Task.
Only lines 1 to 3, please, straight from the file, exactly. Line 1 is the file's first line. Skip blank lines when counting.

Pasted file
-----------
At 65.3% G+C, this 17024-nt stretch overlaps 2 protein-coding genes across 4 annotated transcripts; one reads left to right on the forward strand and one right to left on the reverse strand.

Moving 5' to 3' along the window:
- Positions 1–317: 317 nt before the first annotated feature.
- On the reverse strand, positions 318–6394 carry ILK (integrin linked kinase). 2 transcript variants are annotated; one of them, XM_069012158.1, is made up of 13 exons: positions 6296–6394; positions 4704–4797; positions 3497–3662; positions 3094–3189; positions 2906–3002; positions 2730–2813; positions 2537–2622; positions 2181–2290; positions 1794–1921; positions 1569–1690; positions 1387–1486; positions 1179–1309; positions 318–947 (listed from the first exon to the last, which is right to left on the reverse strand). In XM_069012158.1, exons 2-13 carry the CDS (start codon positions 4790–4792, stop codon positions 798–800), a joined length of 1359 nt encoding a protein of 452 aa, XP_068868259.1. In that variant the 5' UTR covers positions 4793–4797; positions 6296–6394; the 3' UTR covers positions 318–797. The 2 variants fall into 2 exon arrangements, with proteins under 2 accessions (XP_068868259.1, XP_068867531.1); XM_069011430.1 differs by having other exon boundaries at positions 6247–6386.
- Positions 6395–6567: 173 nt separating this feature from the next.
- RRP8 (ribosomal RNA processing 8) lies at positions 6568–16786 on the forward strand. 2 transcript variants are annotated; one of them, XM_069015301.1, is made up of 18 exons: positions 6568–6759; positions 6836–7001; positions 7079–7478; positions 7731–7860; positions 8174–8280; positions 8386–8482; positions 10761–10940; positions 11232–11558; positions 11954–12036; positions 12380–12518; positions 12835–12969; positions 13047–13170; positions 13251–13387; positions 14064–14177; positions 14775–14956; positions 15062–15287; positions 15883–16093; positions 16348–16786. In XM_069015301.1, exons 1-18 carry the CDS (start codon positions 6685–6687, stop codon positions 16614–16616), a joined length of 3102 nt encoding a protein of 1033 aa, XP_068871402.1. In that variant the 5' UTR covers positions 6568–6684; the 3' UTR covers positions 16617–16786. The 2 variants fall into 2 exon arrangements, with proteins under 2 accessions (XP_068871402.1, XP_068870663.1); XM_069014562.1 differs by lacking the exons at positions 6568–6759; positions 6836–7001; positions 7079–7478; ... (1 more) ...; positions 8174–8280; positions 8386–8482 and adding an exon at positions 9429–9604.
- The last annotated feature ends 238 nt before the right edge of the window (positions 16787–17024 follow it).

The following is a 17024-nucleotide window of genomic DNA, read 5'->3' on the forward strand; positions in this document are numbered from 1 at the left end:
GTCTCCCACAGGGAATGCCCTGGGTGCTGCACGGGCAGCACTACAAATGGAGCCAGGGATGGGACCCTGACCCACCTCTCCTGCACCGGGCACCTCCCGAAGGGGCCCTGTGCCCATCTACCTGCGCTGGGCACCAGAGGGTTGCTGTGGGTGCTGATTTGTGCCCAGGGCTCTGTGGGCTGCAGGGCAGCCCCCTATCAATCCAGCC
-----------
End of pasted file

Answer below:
At 65.3% G+C, this 17024-nt stretch overlaps 2 protein-coding genes across 4 annotated transcripts; one reads left to right on the forward strand and one right to left on the reverse strand.

Moving 5' to 3' along the window:
- Positions 1–317: 317 nt before the first annotated feature.